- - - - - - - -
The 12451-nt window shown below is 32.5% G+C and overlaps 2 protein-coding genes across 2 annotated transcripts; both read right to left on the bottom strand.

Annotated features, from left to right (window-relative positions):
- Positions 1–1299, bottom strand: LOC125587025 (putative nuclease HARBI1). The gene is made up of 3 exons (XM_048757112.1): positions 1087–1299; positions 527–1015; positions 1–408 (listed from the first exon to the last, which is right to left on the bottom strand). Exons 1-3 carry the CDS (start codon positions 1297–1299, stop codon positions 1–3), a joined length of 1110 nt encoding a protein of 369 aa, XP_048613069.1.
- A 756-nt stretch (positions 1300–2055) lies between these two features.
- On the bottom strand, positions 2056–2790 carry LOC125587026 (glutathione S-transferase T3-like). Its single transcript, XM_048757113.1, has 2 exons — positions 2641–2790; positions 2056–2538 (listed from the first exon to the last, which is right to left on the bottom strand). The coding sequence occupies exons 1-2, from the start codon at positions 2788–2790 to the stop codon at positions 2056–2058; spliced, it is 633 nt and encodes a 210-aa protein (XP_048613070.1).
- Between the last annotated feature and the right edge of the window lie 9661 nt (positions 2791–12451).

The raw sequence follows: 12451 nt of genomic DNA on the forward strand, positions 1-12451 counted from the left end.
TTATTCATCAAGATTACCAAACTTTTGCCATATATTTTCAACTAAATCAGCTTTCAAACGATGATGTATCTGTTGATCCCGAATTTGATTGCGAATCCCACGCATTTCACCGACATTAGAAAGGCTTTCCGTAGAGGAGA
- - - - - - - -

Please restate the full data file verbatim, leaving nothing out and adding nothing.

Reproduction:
The 12451-nt window shown below is 32.5% G+C and overlaps 2 protein-coding genes across 2 annotated transcripts; both read right to left on the bottom strand.

Annotated features, from left to right (window-relative positions):
- Positions 1–1299, bottom strand: LOC125587025 (putative nuclease HARBI1). The gene is made up of 3 exons (XM_048757112.1): positions 1087–1299; positions 527–1015; positions 1–408 (listed from the first exon to the last, which is right to left on the bottom strand). Exons 1-3 carry the CDS (start codon positions 1297–1299, stop codon positions 1–3), a joined length of 1110 nt encoding a protein of 369 aa, XP_048613069.1.
- A 756-nt stretch (positions 1300–2055) lies between these two features.
- On the bottom strand, positions 2056–2790 carry LOC125587026 (glutathione S-transferase T3-like). Its single transcript, XM_048757113.1, has 2 exons — positions 2641–2790; positions 2056–2538 (listed from the first exon to the last, which is right to left on the bottom strand). The coding sequence occupies exons 1-2, from the start codon at positions 2788–2790 to the stop codon at positions 2056–2058; spliced, it is 633 nt and encodes a 210-aa protein (XP_048613070.1).
- Between the last annotated feature and the right edge of the window lie 9661 nt (positions 2791–12451).

The raw sequence follows: 12451 nt of genomic DNA on the forward strand, positions 1-12451 counted from the left end.
TTATTCATCAAGATTACCAAACTTTTGCCATATATTTTCAACTAAATCAGCTTTCAAACGATGATGTATCTGTTGATCCCGAATTTGATTGCGAATCCCACGCATTTCACCGACATTAGAAAGGCTTTCCGTAGAGGAGA